Tritons Fall In Fifth Overtime

    MEN’S WATER POLO — Los0ing a game because of a last-minute goal from an opponent is tough for any team to stomach. Having it happen twice in one weekend is enough to shake even the best of clubs. The Tritons experienced the worst on the road last weekend when they fell to two ranked opponents on last-minute or sudden-death goals.

    During one of the toughest weekends on its schedule, the No. 7 UCSD men’s water polo team fell to No. 8 UC Santa Barbara 10-9 in the fifth overtime period on Oct. 24 before being dealt a loss of the same score by No. 6 Loyola Marymount University on Oct. 25. With the losses, UCSD’s record drops to 14-8 and 3-3 against Western Water Polo Association opponents.

    The two matches also mark the fourth time in five games that the Tritons have played in one-goal games or found themselves in overtime. The hotly contested matches could be a sign of how close the top few teams in the nation are when it comes to talent.

    “It’s a great year for parity in water polo,” head coach Denny Harper said. “Even No. 1 USC has seen some close games. LMU almost beat them in overtime a couple of weeks ago.”

    The Tritons, who lost to LMU twice earlier in the season, came out strong against the Lions in the first half even after suffering the five-overtime loss to UCSB. After taking a 3-1 lead at the start of the contest, the Tritons held on to a slim lead at halftime, on top 5-4.

    Senior utility A.J. Kotanjian scored in the first possession of the second half to give the Tritons a two-goal lead, but they were unable to hold off the Lions for much longer.

    After six-on-five scores from each team, the Tritons held a 7-5 lead when LMU began its attack. The Lions scored the next two goals to tie the game, taking away the Tritons’ lead for the first time in the second half.

    With less than one minute left in regulation and the game tied at nine, LMU drew an ejection on the Tritons. The Lions dealt the decisive blow with 42 seconds left in the game, scoring as their six-on-five opportunity expired.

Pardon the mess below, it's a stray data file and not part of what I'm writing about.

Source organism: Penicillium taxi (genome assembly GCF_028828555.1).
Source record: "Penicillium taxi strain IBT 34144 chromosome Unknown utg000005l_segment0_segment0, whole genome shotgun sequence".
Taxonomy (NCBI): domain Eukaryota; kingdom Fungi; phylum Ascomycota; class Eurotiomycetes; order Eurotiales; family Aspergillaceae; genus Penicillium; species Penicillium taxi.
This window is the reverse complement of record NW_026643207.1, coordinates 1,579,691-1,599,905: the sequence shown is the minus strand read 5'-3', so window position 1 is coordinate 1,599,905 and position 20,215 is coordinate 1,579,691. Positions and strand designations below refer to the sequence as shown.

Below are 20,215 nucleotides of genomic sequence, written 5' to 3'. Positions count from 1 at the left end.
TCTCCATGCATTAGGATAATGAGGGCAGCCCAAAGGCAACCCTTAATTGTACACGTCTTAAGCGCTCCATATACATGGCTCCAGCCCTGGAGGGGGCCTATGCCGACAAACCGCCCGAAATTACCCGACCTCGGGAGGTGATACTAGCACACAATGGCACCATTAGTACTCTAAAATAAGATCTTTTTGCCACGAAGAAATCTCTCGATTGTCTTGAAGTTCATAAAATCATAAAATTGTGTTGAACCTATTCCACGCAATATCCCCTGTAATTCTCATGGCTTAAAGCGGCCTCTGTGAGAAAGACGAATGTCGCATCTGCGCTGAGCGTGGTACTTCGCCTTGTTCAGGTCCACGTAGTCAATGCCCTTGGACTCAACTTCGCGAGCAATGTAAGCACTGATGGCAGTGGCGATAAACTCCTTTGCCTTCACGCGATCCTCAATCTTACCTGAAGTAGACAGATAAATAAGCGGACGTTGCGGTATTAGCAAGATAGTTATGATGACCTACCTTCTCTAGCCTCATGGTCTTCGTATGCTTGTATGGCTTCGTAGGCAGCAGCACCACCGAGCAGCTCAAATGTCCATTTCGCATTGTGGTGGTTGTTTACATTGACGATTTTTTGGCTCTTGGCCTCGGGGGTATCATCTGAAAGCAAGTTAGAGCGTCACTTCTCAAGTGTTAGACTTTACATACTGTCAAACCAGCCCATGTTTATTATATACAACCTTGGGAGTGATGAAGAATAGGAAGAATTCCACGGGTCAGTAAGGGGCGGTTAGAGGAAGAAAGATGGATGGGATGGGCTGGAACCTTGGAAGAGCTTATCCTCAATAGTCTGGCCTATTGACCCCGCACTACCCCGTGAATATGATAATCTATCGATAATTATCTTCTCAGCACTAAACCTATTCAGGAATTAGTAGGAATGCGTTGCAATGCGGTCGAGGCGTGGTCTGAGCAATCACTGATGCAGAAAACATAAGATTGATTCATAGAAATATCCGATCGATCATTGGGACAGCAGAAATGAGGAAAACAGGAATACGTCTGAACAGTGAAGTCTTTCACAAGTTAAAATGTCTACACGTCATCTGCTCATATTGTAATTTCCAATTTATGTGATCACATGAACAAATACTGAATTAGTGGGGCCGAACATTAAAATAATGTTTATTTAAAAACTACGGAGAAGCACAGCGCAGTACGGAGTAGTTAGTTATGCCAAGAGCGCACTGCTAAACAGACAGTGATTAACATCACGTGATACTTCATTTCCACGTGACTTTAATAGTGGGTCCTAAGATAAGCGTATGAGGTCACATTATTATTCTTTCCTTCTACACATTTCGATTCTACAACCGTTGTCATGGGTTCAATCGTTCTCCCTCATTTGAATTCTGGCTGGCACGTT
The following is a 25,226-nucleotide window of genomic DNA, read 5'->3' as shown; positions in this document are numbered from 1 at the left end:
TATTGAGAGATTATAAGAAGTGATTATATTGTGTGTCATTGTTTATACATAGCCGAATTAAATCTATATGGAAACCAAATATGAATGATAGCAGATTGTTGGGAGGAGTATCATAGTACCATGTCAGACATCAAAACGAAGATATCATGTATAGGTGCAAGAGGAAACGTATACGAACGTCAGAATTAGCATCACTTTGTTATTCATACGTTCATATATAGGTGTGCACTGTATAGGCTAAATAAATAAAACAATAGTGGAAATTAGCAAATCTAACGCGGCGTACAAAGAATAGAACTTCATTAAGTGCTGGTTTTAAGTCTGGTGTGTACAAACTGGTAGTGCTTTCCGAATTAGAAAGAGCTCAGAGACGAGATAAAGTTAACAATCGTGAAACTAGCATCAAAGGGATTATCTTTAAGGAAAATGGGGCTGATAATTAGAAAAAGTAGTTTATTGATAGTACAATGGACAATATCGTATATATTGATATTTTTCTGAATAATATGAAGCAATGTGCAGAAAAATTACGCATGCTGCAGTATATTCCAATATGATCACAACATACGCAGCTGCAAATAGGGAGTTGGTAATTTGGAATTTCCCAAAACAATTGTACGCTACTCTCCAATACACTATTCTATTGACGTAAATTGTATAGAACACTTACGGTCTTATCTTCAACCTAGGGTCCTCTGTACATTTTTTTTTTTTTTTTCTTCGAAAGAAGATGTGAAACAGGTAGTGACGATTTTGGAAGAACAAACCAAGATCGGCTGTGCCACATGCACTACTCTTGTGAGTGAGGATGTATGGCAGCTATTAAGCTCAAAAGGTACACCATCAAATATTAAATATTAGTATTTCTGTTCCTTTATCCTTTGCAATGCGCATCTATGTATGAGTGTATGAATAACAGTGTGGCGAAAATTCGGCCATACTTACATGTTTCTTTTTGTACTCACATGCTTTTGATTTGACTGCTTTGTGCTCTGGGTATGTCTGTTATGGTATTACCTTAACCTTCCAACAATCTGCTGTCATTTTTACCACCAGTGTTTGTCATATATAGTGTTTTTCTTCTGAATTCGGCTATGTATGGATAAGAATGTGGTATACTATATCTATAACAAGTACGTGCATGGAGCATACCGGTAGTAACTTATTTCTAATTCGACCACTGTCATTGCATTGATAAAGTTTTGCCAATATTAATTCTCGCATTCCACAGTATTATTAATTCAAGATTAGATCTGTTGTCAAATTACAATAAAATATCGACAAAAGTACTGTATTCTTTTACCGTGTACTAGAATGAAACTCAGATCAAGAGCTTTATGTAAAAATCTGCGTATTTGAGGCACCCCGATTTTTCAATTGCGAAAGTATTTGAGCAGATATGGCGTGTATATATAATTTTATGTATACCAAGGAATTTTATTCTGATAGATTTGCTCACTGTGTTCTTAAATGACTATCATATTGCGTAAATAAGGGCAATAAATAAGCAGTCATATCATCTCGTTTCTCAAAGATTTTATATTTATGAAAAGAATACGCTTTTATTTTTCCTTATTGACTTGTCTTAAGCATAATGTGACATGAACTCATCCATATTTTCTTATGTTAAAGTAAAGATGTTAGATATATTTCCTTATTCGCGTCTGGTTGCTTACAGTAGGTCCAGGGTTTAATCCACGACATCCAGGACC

Playing on the back end of UCSD’s weekend games, the Tritons were undoubtedly affected by the extended game against the Gauchos the day before.

    “There’s no question we had some tired people,” Harper said. “We’re never happy with losing but I was happy with our effort and play against LMU considering what we went through against UCSB.”

    What the Tritons went through against the Gauchos was worse than just an average loss in overtime. Playing without junior two-meter defender Steven Donohoe, who is tied for the most goals on the season for the Tritons, UCSD actually held the lead for most of the game.

    UCSD jumped out to a 4-2 lead at halftime and held on to the two-goal advantage heading into the fourth quarter. After the Gauchos scored another goal, the Tritons looked as if they would be able to hold their one-goal lead. Unfortunately for UCSD, a controversial call gave the Gauchos a chance for a game-tying goal with under five seconds left in regulation.

    “We had the game won in regulation,” Harper said. “The referee purposely gave Santa Barbara a chance at the end of the game when the game should have been over. The time should have expired, but the people at the desk were being really careful in giving [the Gauchos] extra time.”

    UCSB did not waste the chance, tying the game with a goal at the end of regulation.

    The Triton offense came out strong in the first overtime period, scoring twice and putting the Gauchos in a hole. UCSB quieted the Tritons in the second period by scoring a couple goals of its own to tie the game and send it into sudden death. After the first two sudden-death periods went by scoreless, UCSB netted the winning goal to top the Tritons for the first time this season.

    Even though the Tritons were able to score twice in overtime, they had more offensive chances that they were unable to capitalize on. UCSD went 0-3 on six-on-five chances in the five extra periods, allowing the Gauchos a chance to take the game. Still, the shaky officiating was an issue that, according to Harper, went beyond minor disagreements.

    “This referee is kind of known as the ‘Santa Barbara Referee,’” he said. “He did everything he possibly could to help UCSB, and I don’t say that too often.”

    The Tritons will have a chance to bounce back from the tough weekend as they come back home for a double-header against UC Santa Cruz and Pomona-Pitzer University on Nov. 2.

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